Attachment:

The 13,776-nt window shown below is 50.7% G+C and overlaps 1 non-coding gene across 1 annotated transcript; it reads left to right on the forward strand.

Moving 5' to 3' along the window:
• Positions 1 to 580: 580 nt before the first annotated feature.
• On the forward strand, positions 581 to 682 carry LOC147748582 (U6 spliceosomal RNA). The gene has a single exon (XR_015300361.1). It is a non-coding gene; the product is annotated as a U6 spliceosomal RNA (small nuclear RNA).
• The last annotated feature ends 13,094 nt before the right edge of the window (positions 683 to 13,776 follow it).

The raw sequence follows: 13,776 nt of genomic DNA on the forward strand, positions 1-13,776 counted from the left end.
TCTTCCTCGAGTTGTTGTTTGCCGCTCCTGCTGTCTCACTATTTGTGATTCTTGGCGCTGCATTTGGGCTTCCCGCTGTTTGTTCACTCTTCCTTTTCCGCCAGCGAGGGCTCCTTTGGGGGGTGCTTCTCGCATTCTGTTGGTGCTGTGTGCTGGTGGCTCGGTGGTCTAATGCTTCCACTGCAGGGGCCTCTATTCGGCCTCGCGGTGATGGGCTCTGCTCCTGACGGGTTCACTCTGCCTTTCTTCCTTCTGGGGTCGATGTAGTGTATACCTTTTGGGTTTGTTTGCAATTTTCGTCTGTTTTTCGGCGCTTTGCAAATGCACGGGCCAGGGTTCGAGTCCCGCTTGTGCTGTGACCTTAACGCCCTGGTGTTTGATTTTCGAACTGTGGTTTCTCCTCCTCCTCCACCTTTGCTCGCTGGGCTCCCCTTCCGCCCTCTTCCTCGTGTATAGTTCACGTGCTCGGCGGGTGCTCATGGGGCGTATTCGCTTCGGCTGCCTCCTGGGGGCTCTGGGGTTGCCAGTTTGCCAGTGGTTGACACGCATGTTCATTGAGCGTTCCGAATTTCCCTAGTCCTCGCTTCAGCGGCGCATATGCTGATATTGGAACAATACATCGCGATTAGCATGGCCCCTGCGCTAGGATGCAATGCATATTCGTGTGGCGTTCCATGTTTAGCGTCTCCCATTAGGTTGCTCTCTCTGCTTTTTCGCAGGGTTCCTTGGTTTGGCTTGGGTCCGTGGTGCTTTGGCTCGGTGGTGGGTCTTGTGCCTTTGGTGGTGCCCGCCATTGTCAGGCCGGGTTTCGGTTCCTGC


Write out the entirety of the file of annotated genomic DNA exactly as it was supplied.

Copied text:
The 13,776-nt window shown below is 50.7% G+C and overlaps 1 non-coding gene across 1 annotated transcript; it reads left to right on the forward strand.

Moving 5' to 3' along the window:
• Positions 1 to 580: 580 nt before the first annotated feature.
• On the forward strand, positions 581 to 682 carry LOC147748582 (U6 spliceosomal RNA). The gene has a single exon (XR_015300361.1). It is a non-coding gene; the product is annotated as a U6 spliceosomal RNA (small nuclear RNA).
• The last annotated feature ends 13,094 nt before the right edge of the window (positions 683 to 13,776 follow it).

The raw sequence follows: 13,776 nt of genomic DNA on the forward strand, positions 1-13,776 counted from the left end.
TCTTCCTCGAGTTGTTGTTTGCCGCTCCTGCTGTCTCACTATTTGTGATTCTTGGCGCTGCATTTGGGCTTCCCGCTGTTTGTTCACTCTTCCTTTTCCGCCAGCGAGGGCTCCTTTGGGGGGTGCTTCTCGCATTCTGTTGGTGCTGTGTGCTGGTGGCTCGGTGGTCTAATGCTTCCACTGCAGGGGCCTCTATTCGGCCTCGCGGTGATGGGCTCTGCTCCTGACGGGTTCACTCTGCCTTTCTTCCTTCTGGGGTCGATGTAGTGTATACCTTTTGGGTTTGTTTGCAATTTTCGTCTGTTTTTCGGCGCTTTGCAAATGCACGGGCCAGGGTTCGAGTCCCGCTTGTGCTGTGACCTTAACGCCCTGGTGTTTGATTTTCGAACTGTGGTTTCTCCTCCTCCTCCACCTTTGCTCGCTGGGCTCCCCTTCCGCCCTCTTCCTCGTGTATAGTTCACGTGCTCGGCGGGTGCTCATGGGGCGTATTCGCTTCGGCTGCCTCCTGGGGGCTCTGGGGTTGCCAGTTTGCCAGTGGTTGACACGCATGTTCATTGAGCGTTCCGAATTTCCCTAGTCCTCGCTTCAGCGGCGCATATGCTGATATTGGAACAATACATCGCGATTAGCATGGCCCCTGCGCTAGGATGCAATGCATATTCGTGTGGCGTTCCATGTTTAGCGTCTCCCATTAGGTTGCTCTCTCTGCTTTTTCGCAGGGTTCCTTGGTTTGGCTTGGGTCCGTGGTGCTTTGGCTCGGTGGTGGGTCTTGTGCCTTTGGTGGTGCCCGCCATTGTCAGGCCGGGTTTCGGTTCCTGC